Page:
Watch: Amazon backed Deliveroo slumps in trading debut
Deliveroo's (ROO.L) share price plunged as much as 30% on its IPO debut on the London Stock Exchange on Wednesday.
Shares were priced at 390p but dropped to 331p at the open. They were trading as low as 276p shortly after. The slump knocked £2bn ($2.7bn) off the company's value.
Deliveroo's 390p offer price had valued the business at £7.6bn.
On Monday, the startup had said it cut its potential valuation, following a revolt from the City of London over the company's treatment of drivers. Several of the City of London's biggest money managers — including Aviva (AV.L), Aberdeen Standard Life (SLA.L), L&G (LGEN.L), and M&G (MNG.L) — have publicly said they will not take part in Deliveroo's IPO.
Sophie Lund-Yates, equity analyst at Hargreaves Lansdown, said: "The flexible employee model of Deliveroo’s riders is a huge pillar of the group’s plans for success. If forced to offer more traditional employee benefits, like company pension contributions, Deliveroo’s already thin margins would struggle to climb, and the road to profitability would look very tough indeed."
Deliveroo said it intends to use the net proceeds from the issue of new shares to continue to invest in growth opportunities.
"Bringing the food category online represents an enormous market opportunity. The way we think about it is simple: there are 21 meal occasions in a week – breakfast, lunch, and dinner – seven days a week. Right now, less than one of those 21 transactions takes place online. We are working to change that," it said in a statement.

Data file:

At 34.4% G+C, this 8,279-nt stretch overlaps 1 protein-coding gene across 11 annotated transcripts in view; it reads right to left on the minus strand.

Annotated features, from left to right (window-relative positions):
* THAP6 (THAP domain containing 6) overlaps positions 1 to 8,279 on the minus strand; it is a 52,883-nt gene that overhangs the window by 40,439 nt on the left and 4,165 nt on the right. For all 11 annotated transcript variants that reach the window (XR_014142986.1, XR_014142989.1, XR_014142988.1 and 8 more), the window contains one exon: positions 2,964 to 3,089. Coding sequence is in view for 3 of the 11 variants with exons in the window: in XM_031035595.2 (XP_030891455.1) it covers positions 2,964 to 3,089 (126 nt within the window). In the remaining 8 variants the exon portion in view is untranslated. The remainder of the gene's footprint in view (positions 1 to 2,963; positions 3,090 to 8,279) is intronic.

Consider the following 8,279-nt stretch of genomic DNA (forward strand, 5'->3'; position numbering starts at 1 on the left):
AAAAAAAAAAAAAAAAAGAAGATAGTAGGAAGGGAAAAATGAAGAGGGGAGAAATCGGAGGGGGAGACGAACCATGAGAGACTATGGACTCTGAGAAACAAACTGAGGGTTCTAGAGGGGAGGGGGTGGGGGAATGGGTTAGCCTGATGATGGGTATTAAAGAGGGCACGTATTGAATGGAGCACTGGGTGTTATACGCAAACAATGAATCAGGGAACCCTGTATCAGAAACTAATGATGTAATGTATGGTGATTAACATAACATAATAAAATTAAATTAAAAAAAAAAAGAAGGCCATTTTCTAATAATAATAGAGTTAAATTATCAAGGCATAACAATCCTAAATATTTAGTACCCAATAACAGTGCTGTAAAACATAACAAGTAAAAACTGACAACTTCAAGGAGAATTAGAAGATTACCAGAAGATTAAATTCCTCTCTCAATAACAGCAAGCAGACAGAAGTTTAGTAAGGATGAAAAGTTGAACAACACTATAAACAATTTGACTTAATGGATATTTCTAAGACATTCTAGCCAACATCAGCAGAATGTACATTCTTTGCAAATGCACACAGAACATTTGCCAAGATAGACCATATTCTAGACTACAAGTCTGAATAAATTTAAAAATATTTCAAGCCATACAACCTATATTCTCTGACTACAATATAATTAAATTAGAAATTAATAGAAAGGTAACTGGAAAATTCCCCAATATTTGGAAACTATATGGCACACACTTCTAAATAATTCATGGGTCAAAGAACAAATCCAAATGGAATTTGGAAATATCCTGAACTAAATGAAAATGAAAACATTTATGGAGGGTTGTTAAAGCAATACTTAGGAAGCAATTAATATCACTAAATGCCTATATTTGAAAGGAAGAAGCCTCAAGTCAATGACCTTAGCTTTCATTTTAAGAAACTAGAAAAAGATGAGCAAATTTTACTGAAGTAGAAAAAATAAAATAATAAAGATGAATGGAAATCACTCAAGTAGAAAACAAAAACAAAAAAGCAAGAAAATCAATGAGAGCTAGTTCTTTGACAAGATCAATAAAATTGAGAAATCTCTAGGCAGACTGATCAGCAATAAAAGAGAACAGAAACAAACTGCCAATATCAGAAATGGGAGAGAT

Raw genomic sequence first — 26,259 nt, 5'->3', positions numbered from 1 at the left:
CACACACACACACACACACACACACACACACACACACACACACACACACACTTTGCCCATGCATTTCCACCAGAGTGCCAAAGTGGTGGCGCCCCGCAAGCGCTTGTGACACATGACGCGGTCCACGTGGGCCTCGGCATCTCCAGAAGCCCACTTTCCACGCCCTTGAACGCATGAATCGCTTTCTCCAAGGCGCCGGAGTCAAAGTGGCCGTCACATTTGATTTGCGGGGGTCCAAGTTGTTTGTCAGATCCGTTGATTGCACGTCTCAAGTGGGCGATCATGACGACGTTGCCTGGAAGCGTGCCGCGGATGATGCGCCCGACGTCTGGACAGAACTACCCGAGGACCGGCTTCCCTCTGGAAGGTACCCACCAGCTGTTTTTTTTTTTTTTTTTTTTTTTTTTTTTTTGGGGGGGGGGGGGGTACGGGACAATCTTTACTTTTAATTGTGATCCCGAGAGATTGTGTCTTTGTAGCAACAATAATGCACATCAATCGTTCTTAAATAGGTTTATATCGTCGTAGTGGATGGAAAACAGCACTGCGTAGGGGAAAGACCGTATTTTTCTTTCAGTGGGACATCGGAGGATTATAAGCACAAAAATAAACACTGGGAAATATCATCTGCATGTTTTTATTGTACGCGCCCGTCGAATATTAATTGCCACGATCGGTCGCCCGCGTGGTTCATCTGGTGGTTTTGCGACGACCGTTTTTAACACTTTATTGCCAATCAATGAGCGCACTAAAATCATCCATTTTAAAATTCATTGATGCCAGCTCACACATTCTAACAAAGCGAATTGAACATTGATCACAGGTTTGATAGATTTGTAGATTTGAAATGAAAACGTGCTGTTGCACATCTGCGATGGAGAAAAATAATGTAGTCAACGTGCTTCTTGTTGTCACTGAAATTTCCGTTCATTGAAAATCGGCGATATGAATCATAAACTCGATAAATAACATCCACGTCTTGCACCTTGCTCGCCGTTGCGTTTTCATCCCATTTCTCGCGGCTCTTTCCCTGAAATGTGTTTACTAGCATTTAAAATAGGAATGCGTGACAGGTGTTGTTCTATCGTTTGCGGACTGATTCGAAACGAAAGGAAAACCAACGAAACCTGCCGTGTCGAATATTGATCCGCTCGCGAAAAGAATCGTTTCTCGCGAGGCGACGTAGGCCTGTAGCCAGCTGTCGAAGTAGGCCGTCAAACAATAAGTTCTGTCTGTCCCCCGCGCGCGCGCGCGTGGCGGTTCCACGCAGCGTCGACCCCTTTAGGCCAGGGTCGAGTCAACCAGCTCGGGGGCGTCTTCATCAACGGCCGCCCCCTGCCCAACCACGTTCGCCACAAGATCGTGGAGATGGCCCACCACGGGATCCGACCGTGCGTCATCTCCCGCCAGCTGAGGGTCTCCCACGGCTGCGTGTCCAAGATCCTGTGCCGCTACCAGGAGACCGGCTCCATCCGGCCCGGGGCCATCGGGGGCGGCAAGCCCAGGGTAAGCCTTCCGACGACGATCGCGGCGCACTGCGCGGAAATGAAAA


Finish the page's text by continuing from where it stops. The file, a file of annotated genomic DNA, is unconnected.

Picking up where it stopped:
CEO Will Shu said: "In this next phase of our journey as a public company we will continue to invest in the innovations that help restaurants and grocers to grow their businesses, to bring customers more choice than ever before, and to provide riders with more work. Our aim is to build the definitive online food company and we're very excited about the future ahead."
"Deliveroo is yet to turn a profit, which makes it very difficult to value on a traditional basis. But a market cap of £7.6bn means the company’s worth 6.4 times last year’s revenue, which is some way above rival Just Eat’s 4.8 times, despite the lower price," said Lund-Yates.
"Deliveroo has been seriously buoyed by lockdowns, and as restrictions ease, we could see a permanent increase in demand for delivered food," she added.
Conditional trading in Deliveroo shares began at 8am in London this morning. During this time, the company can cancel the IPO and void any trades made. Unconditional trading, when the shares can then be held in an ISA or SIPP, is expected to begin on 7 April.
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